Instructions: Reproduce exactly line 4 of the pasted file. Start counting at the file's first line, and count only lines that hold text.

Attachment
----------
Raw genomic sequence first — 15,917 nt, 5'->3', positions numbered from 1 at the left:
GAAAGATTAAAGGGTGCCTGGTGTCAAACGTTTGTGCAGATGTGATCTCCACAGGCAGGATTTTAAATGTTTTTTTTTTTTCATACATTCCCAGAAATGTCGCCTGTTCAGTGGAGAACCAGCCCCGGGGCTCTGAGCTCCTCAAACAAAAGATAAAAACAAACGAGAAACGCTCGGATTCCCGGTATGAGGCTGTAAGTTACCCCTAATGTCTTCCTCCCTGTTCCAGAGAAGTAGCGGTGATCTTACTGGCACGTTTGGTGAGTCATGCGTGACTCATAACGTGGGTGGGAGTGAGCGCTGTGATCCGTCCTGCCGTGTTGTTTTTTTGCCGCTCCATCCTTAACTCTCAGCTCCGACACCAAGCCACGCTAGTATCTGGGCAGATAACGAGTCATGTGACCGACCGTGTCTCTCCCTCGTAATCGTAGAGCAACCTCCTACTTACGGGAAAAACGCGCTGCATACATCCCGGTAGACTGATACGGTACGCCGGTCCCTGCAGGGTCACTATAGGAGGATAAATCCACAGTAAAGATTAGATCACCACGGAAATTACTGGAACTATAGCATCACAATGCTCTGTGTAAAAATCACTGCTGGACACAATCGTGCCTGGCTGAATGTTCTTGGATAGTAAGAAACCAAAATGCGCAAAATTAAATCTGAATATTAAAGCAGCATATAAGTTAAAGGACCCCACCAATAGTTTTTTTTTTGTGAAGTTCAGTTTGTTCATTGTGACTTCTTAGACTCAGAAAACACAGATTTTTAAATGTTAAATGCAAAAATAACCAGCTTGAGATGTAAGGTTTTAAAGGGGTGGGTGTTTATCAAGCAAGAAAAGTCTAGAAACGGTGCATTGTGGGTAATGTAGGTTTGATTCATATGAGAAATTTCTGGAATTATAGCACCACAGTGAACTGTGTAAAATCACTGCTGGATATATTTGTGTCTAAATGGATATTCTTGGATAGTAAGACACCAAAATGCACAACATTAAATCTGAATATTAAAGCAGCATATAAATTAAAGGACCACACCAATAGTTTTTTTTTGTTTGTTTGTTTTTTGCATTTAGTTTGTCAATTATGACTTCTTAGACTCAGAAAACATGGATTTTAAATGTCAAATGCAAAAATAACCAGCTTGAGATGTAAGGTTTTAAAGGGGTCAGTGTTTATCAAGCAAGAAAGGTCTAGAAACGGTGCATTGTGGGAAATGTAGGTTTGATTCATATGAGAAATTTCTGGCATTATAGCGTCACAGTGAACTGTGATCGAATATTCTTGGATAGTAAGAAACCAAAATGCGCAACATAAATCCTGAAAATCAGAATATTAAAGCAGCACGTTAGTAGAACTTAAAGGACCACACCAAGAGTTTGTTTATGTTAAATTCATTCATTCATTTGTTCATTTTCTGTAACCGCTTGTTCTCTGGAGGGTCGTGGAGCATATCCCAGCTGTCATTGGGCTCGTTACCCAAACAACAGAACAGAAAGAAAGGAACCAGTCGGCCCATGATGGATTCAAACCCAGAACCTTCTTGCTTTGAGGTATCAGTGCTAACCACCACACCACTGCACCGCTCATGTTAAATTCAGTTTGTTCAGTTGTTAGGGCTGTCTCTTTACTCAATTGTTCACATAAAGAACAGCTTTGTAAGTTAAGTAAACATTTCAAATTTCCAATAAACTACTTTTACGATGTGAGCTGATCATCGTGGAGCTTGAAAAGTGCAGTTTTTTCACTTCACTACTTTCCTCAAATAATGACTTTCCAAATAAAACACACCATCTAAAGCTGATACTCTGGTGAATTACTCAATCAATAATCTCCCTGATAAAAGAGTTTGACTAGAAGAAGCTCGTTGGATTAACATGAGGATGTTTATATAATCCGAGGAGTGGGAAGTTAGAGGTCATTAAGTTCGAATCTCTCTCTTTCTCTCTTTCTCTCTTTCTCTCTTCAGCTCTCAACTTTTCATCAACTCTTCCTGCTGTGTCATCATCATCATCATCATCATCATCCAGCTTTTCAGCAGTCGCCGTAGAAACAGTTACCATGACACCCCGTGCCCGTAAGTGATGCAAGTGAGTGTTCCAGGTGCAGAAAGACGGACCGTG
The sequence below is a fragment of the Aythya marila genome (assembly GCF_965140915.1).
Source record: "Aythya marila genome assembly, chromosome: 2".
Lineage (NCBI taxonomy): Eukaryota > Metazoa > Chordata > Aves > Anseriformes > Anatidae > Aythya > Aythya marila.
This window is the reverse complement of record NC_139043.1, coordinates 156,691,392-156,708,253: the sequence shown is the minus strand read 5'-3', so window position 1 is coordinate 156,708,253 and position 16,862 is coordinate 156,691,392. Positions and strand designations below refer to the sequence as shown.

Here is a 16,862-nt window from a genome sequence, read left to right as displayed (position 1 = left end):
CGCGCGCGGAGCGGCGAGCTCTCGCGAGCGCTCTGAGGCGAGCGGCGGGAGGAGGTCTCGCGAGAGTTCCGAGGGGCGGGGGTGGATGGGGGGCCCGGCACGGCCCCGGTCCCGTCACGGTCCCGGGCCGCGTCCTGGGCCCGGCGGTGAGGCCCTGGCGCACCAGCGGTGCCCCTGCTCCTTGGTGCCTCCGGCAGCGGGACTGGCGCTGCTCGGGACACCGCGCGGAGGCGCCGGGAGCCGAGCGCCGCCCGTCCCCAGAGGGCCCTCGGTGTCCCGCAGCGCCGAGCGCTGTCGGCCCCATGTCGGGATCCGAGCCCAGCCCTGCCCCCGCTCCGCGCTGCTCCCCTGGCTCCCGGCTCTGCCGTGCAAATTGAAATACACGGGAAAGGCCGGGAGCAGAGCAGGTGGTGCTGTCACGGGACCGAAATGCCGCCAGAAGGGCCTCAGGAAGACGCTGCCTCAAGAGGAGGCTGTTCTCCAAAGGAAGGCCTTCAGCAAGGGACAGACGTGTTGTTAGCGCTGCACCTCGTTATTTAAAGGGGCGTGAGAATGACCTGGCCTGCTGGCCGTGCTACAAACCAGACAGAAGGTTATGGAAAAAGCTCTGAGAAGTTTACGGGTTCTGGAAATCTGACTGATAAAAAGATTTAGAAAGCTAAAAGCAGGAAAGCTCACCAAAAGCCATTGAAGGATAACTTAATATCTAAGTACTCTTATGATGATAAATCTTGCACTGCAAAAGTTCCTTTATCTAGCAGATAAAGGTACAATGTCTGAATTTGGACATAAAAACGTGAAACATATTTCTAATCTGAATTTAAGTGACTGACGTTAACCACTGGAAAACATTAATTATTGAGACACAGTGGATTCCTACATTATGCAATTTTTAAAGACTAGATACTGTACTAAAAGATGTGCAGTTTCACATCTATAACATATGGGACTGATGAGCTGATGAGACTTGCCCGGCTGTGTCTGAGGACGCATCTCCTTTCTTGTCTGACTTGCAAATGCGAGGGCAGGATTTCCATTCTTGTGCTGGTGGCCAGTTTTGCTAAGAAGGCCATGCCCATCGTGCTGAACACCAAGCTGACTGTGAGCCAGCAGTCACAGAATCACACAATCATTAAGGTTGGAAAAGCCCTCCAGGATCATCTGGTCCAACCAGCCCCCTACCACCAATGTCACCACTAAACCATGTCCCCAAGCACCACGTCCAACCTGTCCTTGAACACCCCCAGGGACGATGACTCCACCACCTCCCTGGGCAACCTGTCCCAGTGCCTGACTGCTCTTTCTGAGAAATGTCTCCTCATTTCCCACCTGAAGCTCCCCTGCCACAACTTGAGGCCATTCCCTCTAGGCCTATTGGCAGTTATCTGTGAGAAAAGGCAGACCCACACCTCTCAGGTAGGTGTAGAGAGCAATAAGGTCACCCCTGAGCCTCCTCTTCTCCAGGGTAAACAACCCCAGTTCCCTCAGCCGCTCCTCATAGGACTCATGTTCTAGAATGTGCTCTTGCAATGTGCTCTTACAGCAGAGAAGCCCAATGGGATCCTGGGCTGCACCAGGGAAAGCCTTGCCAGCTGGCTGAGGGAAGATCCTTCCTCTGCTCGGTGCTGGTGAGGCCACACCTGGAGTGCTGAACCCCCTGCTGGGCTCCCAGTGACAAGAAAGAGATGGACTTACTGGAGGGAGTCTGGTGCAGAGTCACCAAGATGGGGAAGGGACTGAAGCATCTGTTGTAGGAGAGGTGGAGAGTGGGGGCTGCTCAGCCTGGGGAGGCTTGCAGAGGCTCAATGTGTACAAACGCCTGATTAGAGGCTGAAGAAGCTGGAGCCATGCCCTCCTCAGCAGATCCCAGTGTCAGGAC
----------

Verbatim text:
Source record: "Aythya marila genome assembly, chromosome: 2".